Historic district designation, crucially, didn’t prevent the development of government-subsidized housing, nor did designation reduce the number of subsidized units at a rate greater than non-designated areas.

Click here to read the whole article

Celebrate East New York’s Historic Architecture on a Walking Tour This Weekend

East New York’s historic architecture — little of which has been landmarked — is being recognized as part of the Historic Districts Council’s Six to Celebrateprogram this weekend with a Six to Celebrate Tour.

Longtime neighborhood resident Farrah Lafontant will lead the tour, sharing the history of area gems like the Holy Trinity Russian Orthodox Church, a Magistrates Court, the former East New York Savings Bank site, Maxwell’s Bakery, and the Empire State Dairy Company factory complex.

Click here to read the whole article

History in the taking! Landmarks OKs Park Slope Historic District expansion, but preservationists want more

Brownstoner by Hannah Frishberg

Brooklyn Paper: BY ANNA RUTH RAMOS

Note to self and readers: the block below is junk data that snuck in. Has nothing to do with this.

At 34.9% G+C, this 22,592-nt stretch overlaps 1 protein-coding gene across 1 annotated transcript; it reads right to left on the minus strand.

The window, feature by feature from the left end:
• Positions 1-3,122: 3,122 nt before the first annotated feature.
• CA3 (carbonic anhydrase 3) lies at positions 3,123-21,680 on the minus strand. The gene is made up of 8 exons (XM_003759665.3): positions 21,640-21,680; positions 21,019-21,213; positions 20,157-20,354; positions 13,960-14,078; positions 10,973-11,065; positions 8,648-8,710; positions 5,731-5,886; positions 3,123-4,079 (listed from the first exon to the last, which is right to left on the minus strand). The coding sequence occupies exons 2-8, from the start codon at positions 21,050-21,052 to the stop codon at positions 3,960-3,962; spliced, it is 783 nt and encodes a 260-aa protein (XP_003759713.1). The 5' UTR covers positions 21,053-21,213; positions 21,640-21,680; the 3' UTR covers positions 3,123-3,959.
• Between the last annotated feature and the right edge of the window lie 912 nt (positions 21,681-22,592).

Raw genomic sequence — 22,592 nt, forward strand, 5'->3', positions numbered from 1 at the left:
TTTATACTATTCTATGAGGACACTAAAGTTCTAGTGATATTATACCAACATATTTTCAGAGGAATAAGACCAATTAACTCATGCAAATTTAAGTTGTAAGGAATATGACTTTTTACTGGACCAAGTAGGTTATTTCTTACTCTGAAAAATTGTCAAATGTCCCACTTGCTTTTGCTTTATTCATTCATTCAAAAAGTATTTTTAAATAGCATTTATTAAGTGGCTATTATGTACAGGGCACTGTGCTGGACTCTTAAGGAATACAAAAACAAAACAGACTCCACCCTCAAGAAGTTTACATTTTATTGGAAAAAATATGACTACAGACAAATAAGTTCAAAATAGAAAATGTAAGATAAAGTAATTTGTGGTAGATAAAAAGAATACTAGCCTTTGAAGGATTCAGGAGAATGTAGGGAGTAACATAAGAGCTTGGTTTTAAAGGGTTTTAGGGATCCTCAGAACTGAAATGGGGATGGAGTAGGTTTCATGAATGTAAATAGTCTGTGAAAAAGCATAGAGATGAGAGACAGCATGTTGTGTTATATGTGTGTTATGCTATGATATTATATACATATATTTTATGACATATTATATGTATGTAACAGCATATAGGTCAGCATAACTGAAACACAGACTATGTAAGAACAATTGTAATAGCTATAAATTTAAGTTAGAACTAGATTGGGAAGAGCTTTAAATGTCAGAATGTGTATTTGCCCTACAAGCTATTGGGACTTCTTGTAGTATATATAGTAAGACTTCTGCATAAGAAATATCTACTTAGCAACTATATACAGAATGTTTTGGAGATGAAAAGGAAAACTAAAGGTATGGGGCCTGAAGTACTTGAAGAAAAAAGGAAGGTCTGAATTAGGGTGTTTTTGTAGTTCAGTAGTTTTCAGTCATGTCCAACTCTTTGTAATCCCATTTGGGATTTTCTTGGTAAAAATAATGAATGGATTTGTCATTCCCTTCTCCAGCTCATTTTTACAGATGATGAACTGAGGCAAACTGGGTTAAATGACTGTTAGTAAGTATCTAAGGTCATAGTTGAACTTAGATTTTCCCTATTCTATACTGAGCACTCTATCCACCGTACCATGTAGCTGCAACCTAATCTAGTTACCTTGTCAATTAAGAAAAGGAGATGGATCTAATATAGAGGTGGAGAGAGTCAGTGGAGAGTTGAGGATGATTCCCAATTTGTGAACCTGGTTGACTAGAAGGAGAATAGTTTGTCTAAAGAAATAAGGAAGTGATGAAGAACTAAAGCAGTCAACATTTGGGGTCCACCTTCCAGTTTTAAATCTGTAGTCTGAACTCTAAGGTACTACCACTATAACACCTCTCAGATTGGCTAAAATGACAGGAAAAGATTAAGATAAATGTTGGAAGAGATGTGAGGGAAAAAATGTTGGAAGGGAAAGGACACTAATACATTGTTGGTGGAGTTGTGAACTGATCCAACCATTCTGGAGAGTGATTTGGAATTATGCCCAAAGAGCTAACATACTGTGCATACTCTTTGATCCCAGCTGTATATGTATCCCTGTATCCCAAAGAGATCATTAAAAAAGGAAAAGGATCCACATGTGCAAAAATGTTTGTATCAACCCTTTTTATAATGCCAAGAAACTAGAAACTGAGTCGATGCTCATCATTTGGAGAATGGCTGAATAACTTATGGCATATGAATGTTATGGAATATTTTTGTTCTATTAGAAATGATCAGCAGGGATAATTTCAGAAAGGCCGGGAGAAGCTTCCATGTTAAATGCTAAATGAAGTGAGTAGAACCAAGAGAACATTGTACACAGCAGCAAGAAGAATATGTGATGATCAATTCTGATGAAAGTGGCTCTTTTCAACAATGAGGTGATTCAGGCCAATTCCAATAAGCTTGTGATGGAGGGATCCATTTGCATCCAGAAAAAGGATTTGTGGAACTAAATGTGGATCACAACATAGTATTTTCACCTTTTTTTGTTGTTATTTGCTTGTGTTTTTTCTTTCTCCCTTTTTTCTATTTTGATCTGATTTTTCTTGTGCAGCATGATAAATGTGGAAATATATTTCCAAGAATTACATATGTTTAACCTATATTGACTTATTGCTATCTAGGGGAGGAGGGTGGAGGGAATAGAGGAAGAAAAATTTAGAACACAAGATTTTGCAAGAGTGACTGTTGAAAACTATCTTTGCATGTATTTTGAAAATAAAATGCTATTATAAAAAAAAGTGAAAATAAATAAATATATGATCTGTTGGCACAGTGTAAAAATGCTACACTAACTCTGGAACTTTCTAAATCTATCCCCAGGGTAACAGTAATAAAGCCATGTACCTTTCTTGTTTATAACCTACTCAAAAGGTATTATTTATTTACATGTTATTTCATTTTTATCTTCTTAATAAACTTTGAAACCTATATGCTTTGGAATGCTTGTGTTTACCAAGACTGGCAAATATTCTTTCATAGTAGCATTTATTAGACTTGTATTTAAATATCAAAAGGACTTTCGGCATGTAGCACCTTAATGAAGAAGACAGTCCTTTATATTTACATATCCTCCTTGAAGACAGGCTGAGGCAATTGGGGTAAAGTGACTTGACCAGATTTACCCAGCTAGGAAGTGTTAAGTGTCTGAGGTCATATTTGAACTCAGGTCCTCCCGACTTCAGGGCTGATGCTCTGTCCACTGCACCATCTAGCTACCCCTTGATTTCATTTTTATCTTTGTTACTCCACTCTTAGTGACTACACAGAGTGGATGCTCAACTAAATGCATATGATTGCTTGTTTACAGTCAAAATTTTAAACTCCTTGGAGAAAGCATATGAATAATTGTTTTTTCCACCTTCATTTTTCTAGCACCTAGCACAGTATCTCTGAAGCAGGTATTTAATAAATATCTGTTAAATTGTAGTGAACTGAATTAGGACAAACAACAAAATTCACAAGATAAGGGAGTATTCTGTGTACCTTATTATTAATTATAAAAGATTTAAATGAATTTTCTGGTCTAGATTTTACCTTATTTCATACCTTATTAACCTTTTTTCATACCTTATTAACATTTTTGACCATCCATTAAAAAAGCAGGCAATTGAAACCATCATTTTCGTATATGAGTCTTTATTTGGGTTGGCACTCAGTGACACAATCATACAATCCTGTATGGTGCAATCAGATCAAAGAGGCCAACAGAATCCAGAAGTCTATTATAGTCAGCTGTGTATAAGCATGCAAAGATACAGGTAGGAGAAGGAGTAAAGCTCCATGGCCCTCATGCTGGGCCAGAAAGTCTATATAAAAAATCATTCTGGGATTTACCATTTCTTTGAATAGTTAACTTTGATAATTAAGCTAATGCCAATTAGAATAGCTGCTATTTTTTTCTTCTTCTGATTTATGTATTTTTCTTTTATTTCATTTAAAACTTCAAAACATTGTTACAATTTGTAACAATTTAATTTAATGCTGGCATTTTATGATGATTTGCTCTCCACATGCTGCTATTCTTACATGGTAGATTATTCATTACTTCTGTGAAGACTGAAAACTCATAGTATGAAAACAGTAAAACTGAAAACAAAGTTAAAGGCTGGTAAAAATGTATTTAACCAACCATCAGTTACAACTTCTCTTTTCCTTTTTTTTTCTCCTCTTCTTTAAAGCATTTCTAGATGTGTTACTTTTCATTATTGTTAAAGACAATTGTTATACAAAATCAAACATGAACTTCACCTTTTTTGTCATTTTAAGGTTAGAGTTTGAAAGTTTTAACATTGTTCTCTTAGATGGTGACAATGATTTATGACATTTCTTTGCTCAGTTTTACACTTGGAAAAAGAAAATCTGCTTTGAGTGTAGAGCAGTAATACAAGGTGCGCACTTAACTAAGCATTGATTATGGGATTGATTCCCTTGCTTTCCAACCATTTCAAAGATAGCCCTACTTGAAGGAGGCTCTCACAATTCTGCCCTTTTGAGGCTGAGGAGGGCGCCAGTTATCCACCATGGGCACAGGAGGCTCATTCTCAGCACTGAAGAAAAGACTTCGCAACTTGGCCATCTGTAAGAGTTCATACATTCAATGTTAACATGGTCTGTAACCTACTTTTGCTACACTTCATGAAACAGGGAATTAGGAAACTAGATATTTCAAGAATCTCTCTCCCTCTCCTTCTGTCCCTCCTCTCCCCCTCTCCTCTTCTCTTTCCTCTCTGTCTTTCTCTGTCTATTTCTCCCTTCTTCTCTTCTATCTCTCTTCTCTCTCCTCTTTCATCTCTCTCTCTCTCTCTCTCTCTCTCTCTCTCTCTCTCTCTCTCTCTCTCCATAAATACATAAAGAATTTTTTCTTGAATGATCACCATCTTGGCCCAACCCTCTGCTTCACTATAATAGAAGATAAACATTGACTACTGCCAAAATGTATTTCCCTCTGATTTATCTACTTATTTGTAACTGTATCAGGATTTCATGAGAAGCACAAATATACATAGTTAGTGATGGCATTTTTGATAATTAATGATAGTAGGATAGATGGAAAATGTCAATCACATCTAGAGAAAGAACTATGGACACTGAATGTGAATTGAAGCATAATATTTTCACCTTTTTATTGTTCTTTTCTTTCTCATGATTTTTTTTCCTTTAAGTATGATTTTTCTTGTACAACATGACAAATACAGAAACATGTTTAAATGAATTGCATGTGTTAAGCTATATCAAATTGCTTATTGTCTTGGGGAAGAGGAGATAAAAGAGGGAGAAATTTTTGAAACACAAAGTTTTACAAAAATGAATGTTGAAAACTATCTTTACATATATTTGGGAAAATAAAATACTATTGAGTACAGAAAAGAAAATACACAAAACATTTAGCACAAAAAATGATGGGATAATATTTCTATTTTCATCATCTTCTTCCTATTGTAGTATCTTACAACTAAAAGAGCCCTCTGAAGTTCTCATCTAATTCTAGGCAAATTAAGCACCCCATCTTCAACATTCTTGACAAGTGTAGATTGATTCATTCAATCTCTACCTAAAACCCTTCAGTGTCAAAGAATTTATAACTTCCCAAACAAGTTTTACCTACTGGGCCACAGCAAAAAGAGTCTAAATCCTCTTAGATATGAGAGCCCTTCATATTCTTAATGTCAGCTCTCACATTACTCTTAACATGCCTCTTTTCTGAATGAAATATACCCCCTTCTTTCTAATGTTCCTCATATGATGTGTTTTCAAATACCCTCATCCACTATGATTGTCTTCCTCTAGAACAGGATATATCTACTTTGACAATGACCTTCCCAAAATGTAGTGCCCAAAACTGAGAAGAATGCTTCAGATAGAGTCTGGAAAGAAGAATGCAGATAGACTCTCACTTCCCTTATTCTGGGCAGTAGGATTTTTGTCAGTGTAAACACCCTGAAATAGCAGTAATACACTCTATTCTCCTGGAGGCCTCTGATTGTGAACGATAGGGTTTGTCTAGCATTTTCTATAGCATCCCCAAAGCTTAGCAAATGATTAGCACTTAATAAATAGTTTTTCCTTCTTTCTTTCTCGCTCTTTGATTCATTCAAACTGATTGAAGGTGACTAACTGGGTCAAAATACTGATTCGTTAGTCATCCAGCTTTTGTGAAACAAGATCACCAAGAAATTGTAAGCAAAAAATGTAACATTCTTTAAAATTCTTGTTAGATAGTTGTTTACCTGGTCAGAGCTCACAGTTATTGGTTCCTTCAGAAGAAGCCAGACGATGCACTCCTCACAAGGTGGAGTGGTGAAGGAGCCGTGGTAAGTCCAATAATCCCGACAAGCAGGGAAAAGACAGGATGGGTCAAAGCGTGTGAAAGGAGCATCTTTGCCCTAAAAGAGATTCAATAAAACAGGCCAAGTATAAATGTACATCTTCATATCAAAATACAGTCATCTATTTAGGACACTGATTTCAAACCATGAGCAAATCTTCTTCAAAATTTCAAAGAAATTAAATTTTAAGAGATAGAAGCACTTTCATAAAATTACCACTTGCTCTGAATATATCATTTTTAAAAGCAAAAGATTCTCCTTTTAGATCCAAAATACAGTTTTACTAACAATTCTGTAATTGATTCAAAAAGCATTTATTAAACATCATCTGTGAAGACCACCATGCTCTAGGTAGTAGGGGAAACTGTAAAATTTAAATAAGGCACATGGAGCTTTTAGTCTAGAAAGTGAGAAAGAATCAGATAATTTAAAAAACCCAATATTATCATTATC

“It took a long time but we’re pleased its finally happened,” said Simon Bankoff of preservation advocacy group the Historic Districts Council, which championed the plan primarily driven by the Park Slope Civic Council. “We look forward to the rest of Park Slope being protected.”

Click here to read the whole article

Pepsi-Cola Sign in Queens Gains Landmark Status

New York Times: By

Other properties from the backlog agenda that were designated on Tuesday were: the mid-19th-century William H. Schofield farmhouse on City Island in the Bronx; the Fort Hamilton Parkway entrance to the Green-Wood Cemetery in Brooklyn and the Green-Wood Cemetery Chapel; the 18th-century Van Sicklen House in the Gravesend neighborhood of Brooklyn; the main sanctuary, parish house and rectory of St. Michael’s Episcopal Church on the Upper West Side of Manhattan; an early 19th-century Federal-style house at 57 Sullivan Street in Greenwich Village; the Second Empire-style Ahles House in Bayside, Queens; and the Vanderbilt Mausoleum on Todt Hill in the New Dorp section of Staten Island.